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I leave it for an hour or two and then wash it away using rubber gloves on my hands and this is the result:

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IF YOU DO THIS YOURSELF ALWAYS TEST A SMALL AREA FIRST TO MAKE SURE YOUR PVC ISN’T DAMAGED IN ANY WAY.

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If you remember last week we had the plasterers in to ‘skim’ the walls in our front room and ‘patch up’ our ceiling.  They did a great job on our walls but the ceiling was awful, so I spent a whole afternoon sanding it down!

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I then painted the ceiling, walls and woodwork and then I hung some wall paper on the chimney breast wall.

I love painting, but I’ve only wallpapered the odd easy wall over the years, but I thought I would give it a go.  I watched lots of ‘you tube video’s’ but still I found some of it very tricky (especially around the fireplace).  But I managed it and we think it looks nice and it has saved us paying out for a decorator.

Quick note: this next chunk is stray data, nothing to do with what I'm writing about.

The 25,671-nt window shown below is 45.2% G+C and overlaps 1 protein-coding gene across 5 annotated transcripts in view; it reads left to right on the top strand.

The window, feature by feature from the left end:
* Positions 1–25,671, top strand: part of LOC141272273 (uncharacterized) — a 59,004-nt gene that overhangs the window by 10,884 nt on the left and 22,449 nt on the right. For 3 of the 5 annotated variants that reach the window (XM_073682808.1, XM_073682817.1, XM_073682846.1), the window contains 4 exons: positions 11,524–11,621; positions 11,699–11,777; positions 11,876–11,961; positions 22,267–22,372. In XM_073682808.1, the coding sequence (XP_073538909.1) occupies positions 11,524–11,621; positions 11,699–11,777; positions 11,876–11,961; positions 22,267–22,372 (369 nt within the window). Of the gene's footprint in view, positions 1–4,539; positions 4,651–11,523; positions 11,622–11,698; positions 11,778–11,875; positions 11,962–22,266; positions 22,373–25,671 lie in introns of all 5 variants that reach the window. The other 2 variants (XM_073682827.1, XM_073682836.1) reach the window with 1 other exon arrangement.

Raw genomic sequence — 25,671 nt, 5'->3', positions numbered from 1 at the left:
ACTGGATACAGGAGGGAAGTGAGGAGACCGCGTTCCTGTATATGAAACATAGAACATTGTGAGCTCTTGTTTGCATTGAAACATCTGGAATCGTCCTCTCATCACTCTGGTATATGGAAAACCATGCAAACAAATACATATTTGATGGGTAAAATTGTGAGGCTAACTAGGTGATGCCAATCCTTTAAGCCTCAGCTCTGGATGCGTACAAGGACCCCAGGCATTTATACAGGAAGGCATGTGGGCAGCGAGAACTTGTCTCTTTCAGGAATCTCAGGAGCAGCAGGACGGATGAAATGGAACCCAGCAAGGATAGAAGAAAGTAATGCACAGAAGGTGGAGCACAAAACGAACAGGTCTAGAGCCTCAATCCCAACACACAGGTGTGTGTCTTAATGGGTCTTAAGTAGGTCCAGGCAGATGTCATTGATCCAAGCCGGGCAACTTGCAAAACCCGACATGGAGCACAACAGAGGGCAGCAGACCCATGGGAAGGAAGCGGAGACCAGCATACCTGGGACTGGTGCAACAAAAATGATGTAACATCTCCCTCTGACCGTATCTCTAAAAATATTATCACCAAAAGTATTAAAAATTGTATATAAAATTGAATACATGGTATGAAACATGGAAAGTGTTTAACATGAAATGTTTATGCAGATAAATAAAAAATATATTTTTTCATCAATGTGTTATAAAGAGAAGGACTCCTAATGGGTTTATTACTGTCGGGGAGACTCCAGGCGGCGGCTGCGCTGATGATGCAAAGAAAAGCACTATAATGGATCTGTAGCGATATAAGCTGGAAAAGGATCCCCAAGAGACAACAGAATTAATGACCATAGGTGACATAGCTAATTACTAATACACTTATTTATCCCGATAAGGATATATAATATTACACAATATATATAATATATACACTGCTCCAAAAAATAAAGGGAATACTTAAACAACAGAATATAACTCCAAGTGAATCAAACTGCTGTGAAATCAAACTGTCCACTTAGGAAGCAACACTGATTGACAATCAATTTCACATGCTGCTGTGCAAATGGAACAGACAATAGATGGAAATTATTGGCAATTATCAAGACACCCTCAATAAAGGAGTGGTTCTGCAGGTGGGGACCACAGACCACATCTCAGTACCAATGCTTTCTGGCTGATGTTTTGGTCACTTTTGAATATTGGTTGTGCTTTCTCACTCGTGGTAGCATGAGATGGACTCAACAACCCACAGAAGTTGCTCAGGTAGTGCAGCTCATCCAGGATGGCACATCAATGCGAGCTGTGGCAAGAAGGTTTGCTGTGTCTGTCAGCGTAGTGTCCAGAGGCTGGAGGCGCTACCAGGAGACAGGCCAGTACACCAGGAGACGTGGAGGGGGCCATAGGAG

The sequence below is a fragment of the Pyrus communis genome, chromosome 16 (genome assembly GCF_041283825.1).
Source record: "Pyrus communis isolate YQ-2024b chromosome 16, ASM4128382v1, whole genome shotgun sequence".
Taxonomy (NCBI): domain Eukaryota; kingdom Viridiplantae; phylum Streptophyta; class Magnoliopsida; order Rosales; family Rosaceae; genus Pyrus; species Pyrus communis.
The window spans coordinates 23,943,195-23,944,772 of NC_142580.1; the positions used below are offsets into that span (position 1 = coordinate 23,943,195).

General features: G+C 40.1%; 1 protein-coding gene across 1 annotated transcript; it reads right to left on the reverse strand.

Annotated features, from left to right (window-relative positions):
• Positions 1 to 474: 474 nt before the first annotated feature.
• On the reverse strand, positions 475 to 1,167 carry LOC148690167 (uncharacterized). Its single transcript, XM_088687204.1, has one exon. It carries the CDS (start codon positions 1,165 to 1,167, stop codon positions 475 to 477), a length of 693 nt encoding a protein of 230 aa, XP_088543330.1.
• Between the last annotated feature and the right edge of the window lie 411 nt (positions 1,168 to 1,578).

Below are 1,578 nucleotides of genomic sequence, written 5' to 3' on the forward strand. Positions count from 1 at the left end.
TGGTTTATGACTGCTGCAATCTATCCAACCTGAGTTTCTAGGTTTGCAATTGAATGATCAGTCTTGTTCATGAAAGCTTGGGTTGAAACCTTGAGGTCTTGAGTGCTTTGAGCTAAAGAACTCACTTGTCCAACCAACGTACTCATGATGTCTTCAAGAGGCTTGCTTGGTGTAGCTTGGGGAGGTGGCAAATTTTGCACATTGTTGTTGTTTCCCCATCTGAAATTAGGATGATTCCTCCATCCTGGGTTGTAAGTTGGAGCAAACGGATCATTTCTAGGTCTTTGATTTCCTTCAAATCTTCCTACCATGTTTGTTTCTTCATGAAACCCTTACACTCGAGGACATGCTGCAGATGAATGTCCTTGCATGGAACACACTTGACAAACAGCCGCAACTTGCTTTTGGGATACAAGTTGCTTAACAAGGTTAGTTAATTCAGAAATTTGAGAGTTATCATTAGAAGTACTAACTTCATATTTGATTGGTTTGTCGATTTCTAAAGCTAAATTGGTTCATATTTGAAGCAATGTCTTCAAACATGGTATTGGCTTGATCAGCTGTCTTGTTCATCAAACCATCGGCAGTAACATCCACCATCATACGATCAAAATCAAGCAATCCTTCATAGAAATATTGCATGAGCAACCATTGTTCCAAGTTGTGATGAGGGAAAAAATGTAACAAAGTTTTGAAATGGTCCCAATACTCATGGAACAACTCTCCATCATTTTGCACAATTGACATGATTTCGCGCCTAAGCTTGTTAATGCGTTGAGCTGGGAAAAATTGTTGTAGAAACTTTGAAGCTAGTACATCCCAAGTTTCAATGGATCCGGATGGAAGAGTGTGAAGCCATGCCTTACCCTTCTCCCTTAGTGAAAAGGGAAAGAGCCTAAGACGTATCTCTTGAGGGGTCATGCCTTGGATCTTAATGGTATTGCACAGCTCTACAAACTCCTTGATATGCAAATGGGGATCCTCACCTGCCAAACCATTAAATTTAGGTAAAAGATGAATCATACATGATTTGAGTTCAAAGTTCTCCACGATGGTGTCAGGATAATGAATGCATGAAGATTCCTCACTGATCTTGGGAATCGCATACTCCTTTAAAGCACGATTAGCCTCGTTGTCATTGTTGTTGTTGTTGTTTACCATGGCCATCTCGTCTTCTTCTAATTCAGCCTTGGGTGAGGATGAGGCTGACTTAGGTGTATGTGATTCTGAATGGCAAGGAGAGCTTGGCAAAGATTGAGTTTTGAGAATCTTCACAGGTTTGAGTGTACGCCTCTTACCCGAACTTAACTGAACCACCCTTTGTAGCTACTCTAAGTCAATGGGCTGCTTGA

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This room has desparately needed decorating for a long time.  We chose the colour of the wallpaper to go with our ‘charity shop’ three piece suite and we are really pleased with how the room looks now.  We just need a new carpet to finish the room:

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Happy Birthday Blog.

This week I have been writing my blog for three years and I wanted to say a big thank you for your continued support.  I originally only planned to write my blog for one year, but I have had so many lovely comments over the last three years that spurred me on to continue to write.

Thank you so much for reading my blog posts.

I will be back again next Friday as usual.

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Have a good week!